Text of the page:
It was an eye opening experience. People came and went. They did their own washing or they picked up washing that had been done for them.

In good Northern tradition everyone was talking to everyone else. Lives crossing for the briefest of moments. For me it involved talking about the joys of having a house rabbit, the state of the weather and being given a very detailed run down of the owners family situation. I am not complaining about it because this helped me to feel connected to the world.

I was given the opportunity this week to talk at the GCS Northern Conference about police communication and how it works both at strategic and tactical level. I explained how for me communication and PR has to support the frontline delivery and if it doesn’t then we need to ask why we are doing it. Understanding the organisation and what it does, how it works and what the processes are is also essential.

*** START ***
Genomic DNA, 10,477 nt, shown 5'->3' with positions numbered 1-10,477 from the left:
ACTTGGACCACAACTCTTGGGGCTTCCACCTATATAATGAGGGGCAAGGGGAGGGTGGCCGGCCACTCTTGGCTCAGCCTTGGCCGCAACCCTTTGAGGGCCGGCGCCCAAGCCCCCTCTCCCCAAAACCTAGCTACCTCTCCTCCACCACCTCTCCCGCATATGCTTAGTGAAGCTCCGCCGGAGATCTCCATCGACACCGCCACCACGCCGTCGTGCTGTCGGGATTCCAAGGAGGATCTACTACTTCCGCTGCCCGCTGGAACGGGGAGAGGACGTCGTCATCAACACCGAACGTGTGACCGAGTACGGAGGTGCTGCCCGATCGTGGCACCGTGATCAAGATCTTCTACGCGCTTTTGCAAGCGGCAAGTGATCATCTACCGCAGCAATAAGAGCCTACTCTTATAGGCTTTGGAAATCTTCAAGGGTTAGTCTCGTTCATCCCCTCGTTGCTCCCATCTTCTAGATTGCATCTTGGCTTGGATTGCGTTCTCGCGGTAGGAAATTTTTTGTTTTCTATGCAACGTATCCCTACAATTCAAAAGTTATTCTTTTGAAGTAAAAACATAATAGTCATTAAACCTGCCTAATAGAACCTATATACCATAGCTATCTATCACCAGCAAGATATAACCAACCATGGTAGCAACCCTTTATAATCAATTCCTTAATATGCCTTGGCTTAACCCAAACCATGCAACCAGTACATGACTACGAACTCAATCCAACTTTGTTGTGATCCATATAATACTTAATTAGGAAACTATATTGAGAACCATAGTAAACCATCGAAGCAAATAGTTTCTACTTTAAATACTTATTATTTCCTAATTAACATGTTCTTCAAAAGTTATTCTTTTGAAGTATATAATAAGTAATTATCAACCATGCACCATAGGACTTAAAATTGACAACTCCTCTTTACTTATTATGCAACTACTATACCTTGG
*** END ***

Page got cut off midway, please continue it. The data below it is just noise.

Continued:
Communication is all about people. Understanding what people think of you and your organisation is essential. It will help you know what to do. One of the most valuable things I have done in 20 years of police communication was spending time sitting in public meetings and residents groups and listening to what was said. It was a way of feeling first hand the problems people face, what they needed, what frustrated them and what they valued.

I know for many brands and businesses this might not be as easy to achieve as going out and sitting in a meeting and listening but there is a lot of data and insight that exists. We need to use this and any other opportunities to support our communication work.

My trip to the laundrette will not have been time wasted. I had time to chat about life and to understand a little bit about the priorities of the people that came and went. It connected me to a different part of daily life and that is also critical to bringing the strategic and the tactical together. It is a phrase I have used a number of times this week ‘keep it real’ that has to be at the heart of what we do.